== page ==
Free-range: what does this mean, exactly? It’s not defined, but it’s meant to conjure up visions of happy hens cavorting around in a pristine outdoor environment.

Natural: there’s no legal definition of natural. It could mean anything. Seriously; bodily functions are natural, but you don’t want to be eating anyone's waste.

Vegetarian fed: means the chickens can be fed - and likely are being fed - GMO soybeans and corn. You don’t want GMO food because the jury is still out on whether the genetic modifications pose a health hazard to humans, although preliminary indications suggest they’re detrimental to long-term health.

So what’s the solution?

Buy eggs that are pasture-raised and organic.

Pasture-raised means the chickens are out in a pasture, in the grass. That’s ideal; they’re living as they should be: outdoors in an actual pasture and able to eat their preferred diet of grass and insects.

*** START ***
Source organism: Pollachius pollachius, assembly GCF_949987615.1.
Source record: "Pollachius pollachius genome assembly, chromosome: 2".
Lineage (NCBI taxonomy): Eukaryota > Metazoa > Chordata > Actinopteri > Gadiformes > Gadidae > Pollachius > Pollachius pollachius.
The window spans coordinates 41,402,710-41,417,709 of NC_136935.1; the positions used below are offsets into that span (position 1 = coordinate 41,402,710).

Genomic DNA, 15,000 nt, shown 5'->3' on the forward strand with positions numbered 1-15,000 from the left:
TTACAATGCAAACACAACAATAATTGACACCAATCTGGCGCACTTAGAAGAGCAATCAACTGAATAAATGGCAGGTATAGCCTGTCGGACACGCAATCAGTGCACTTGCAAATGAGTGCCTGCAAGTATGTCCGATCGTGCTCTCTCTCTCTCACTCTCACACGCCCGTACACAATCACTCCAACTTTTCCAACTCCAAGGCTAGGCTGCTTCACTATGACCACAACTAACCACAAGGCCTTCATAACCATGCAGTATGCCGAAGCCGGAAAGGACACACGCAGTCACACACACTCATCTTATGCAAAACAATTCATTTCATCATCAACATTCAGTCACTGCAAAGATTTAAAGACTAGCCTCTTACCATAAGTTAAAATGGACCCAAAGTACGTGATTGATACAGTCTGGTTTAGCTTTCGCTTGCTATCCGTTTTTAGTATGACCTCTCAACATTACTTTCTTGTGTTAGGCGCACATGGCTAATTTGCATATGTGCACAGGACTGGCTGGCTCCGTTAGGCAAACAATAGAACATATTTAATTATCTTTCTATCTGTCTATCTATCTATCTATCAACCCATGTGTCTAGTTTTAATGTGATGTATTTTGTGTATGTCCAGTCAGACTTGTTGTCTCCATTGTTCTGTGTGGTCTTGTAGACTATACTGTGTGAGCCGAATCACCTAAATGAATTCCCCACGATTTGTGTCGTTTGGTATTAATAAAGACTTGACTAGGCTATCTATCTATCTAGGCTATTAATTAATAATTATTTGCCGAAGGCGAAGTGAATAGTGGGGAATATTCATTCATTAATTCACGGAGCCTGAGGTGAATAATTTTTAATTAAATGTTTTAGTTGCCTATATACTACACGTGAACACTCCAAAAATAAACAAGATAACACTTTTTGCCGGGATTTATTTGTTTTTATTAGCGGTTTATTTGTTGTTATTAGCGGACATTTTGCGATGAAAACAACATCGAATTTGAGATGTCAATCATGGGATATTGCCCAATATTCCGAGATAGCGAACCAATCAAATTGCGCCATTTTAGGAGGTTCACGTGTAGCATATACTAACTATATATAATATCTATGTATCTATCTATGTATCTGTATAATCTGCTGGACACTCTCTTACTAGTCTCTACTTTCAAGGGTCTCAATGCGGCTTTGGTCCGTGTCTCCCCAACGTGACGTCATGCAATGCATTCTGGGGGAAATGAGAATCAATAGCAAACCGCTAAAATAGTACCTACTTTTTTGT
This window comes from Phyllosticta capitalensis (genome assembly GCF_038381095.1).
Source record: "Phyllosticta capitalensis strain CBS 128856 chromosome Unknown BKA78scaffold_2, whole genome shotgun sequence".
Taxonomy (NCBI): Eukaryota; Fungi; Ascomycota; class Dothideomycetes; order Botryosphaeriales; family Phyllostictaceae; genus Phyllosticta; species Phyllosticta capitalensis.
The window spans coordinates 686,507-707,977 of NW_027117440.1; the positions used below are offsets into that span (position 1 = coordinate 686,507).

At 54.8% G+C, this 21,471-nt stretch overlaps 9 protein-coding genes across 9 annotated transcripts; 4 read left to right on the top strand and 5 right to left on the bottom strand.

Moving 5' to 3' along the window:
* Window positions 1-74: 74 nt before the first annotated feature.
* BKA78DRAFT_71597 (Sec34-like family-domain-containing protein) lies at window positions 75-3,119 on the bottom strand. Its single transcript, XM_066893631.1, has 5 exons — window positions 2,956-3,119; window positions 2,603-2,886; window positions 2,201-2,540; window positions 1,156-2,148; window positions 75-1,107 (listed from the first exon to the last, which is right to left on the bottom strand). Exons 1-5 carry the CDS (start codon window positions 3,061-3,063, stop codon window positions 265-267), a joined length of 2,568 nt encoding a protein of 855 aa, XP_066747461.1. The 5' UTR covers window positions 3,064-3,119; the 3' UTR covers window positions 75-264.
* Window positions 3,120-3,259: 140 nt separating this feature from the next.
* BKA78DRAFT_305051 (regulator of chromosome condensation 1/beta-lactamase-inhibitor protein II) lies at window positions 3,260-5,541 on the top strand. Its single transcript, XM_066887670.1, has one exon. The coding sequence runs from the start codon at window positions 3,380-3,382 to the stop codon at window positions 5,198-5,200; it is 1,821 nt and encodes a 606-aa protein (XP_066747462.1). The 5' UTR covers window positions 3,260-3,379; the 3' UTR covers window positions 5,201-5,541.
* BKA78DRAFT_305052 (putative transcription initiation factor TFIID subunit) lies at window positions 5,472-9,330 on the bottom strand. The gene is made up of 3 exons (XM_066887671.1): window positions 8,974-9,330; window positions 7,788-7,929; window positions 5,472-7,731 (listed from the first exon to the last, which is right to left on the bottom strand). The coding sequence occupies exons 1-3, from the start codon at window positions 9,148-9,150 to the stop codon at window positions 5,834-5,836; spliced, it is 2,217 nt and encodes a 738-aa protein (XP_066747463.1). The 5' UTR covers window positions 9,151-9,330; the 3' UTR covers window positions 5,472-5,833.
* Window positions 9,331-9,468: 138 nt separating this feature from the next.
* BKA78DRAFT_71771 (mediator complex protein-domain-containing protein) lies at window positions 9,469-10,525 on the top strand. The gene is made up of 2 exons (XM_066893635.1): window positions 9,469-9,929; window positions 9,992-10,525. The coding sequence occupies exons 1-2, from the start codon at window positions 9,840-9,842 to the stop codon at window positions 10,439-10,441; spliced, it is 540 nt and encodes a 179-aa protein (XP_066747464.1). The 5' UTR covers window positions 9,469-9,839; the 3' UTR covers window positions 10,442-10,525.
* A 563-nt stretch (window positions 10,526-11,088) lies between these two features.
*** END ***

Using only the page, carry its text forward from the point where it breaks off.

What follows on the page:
Organic means the eggs have been produced through organic means. Not only are the hens fed organic feed, but they are also required to have access to the outdoors and can’t be raised in cages. The farmers are required to maintain basic animal welfare standards.

rooster and hens grazing in the grass


Why Eggs Aren’t The Villain They’re Made Out To Be

You’d be depriving yourself of a near-perfect food if you eliminated or sharply reduced your egg consumption because of fears of heart disease.

Eggs are highly nutritious. They’re full of essential nutrients such as: